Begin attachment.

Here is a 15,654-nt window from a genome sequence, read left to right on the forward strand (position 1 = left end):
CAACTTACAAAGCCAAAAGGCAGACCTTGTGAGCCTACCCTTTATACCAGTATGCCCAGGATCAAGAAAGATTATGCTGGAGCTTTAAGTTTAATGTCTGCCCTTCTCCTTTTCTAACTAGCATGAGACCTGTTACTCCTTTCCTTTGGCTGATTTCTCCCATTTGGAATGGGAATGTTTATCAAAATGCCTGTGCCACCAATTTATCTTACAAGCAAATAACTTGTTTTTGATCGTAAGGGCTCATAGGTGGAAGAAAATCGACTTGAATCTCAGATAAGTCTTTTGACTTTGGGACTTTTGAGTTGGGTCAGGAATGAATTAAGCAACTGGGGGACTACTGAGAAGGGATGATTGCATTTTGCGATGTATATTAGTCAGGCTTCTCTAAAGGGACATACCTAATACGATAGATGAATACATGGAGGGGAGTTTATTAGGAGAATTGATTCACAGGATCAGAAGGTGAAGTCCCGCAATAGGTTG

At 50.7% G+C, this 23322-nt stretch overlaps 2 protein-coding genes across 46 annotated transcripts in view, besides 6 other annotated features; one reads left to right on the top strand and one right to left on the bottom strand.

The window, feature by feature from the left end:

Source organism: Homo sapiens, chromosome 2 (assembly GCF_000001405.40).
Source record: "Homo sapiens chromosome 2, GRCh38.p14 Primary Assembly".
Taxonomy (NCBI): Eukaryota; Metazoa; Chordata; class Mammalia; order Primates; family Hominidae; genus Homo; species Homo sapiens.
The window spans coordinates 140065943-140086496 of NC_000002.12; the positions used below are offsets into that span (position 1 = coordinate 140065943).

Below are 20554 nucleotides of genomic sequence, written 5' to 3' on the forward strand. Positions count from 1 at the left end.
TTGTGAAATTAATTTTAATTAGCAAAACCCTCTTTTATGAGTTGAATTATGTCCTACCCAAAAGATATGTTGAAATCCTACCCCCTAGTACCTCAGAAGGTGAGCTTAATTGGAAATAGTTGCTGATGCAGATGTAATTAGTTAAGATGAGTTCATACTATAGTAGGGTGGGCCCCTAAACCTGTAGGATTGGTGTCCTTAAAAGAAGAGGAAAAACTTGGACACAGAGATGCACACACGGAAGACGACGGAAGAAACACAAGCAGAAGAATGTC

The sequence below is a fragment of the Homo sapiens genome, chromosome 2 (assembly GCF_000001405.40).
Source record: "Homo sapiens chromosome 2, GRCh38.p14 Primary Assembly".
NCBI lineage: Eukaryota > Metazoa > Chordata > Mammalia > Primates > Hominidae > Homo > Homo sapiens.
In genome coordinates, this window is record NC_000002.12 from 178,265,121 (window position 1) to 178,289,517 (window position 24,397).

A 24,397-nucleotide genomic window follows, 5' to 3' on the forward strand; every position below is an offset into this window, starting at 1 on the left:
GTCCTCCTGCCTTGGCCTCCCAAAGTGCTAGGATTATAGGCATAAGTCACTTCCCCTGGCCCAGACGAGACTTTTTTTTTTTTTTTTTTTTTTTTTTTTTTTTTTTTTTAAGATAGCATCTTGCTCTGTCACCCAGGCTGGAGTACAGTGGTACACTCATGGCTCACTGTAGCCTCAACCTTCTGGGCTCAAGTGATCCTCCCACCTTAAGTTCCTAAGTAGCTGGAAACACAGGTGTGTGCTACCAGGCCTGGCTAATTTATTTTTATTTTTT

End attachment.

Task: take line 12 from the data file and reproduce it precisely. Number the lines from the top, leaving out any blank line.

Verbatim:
Source record: "Homo sapiens chromosome 2, GRCh38.p14 Primary Assembly".